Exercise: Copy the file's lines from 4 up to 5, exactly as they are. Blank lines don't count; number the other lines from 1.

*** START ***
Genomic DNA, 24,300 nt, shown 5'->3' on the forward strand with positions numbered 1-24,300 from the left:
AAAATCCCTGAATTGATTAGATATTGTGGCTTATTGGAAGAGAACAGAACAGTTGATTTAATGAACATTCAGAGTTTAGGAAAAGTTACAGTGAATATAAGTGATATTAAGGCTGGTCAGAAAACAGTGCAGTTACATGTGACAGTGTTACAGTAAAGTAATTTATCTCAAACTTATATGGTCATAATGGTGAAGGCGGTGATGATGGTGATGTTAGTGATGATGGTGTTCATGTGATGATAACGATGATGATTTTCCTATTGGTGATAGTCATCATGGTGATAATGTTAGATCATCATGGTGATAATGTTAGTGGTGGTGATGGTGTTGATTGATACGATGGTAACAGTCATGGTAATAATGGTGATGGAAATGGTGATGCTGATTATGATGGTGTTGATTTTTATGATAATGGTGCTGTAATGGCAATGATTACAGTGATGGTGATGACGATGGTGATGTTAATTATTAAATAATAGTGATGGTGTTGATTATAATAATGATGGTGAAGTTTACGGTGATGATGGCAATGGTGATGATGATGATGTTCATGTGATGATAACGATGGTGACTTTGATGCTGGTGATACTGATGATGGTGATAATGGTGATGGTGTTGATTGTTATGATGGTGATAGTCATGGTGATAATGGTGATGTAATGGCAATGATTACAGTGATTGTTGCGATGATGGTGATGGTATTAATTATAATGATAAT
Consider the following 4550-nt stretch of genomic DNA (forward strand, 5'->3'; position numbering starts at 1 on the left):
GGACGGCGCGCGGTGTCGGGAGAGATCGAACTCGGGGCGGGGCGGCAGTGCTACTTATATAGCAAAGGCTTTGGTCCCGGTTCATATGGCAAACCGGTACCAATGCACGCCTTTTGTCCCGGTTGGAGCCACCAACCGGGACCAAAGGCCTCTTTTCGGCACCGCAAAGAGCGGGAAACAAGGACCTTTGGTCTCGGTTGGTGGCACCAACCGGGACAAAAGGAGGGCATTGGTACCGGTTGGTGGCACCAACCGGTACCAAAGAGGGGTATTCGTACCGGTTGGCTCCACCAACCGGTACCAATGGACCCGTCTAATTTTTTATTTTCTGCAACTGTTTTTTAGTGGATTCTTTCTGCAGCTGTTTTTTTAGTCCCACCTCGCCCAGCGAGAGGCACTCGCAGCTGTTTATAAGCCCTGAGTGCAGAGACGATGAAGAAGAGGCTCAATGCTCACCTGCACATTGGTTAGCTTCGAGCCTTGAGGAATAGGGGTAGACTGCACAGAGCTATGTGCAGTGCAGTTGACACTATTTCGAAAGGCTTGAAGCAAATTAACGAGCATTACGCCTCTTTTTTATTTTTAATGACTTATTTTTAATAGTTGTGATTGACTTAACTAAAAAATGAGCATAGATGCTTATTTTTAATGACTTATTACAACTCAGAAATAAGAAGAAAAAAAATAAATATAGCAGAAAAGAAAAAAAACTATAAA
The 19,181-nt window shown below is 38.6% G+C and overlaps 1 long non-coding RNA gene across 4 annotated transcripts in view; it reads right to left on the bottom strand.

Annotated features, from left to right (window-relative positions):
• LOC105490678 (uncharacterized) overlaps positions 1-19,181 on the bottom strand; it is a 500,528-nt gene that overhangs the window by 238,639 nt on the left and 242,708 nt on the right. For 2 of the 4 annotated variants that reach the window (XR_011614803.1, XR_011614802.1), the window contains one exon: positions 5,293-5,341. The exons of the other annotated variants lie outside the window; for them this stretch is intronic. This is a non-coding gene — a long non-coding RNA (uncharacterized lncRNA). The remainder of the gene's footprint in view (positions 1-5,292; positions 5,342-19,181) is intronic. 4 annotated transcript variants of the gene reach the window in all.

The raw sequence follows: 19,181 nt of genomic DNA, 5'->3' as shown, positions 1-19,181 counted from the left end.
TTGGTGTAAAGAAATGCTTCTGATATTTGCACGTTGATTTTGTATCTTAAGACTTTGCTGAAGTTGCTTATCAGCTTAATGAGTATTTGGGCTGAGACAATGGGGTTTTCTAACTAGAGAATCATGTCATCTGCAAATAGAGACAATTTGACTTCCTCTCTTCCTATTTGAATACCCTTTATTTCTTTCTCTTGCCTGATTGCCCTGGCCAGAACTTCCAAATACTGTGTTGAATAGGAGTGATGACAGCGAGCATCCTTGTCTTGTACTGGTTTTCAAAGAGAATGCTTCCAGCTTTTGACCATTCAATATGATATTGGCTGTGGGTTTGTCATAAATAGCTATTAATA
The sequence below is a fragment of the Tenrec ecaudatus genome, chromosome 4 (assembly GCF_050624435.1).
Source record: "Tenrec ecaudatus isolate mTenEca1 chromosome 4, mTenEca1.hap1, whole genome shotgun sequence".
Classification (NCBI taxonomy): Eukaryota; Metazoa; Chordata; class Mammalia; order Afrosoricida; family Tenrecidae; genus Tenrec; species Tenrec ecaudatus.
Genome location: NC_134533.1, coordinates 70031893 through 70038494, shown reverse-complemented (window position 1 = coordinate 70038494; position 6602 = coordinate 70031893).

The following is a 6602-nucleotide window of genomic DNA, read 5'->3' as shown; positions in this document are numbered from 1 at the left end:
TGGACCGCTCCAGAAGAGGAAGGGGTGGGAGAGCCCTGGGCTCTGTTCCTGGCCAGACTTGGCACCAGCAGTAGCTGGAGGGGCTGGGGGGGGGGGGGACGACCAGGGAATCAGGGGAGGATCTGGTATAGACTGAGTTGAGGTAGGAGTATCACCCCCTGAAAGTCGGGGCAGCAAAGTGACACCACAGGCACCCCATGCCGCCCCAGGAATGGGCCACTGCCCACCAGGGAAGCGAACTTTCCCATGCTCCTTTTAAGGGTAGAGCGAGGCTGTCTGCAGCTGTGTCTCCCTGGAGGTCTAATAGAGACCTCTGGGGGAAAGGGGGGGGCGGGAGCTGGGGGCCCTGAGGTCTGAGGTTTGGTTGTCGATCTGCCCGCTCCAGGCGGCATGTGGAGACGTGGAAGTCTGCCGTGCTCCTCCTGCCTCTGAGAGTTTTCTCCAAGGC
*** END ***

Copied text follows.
GGACGGCGCGCGGTGTCGGGAGAGATCGAACTCGGGGCGGGGCGGCAGTGCTACTTATATAGCAAAGGCTTTGGTCCCGGTTCATATGGCAAACCGGTACCAATGCACGCCTTTTGTCCCGGTTGGAGCCACCAACCGGGACCAAAGGCCTCTTTTCGGCACCGCAAAGAGCGGGAAACAAGGACCTTTGGTCTCGGTTGGTGGCACCAACCGGGACAAAAGGAGGGCATTGGTACCGGTTGGTGGCACCAACCGGTACCAAAGAGGGGTATTCGTACCGGTTGGCTCCACCAACCGGTACCAATGGACCCGTCTAATTTTTTATTTTCTGCAACTGTTTTTTAGTGGATTCTTTCTGCAGCTGTTTTTTTAGTCCCACCTCGCCCAGCGAGAGGCACTCGCAGCTGTTTATAAGCCCTGAGTGCAGAGACGATGAAGAAGAGGCTCAATGCTCACCTGCACATTGGTTAGCTTCGAGCCTTGAGGAATAGGGGTAGACTGCACAGAGCTATGTGCAGTGCAGTTGACACTATTTCGAAAGGCTTGAAGCAAATTAACGAGCATTACGCCTCTTTTTTATTTTTAATGACTTATTTTTAATAGTTGTGATTGACTTAACTAAAAAATGAGCATAGATGCTTATTTTTAATGACTTATTACAACTCAGAAATAAGAAGAAAAAAAATAAATATAGCAGAAAAGAAAAAAAACTATAAA
The 19,181-nt window shown below is 38.6% G+C and overlaps 1 long non-coding RNA gene across 4 annotated transcripts in view; it reads right to left on the bottom strand.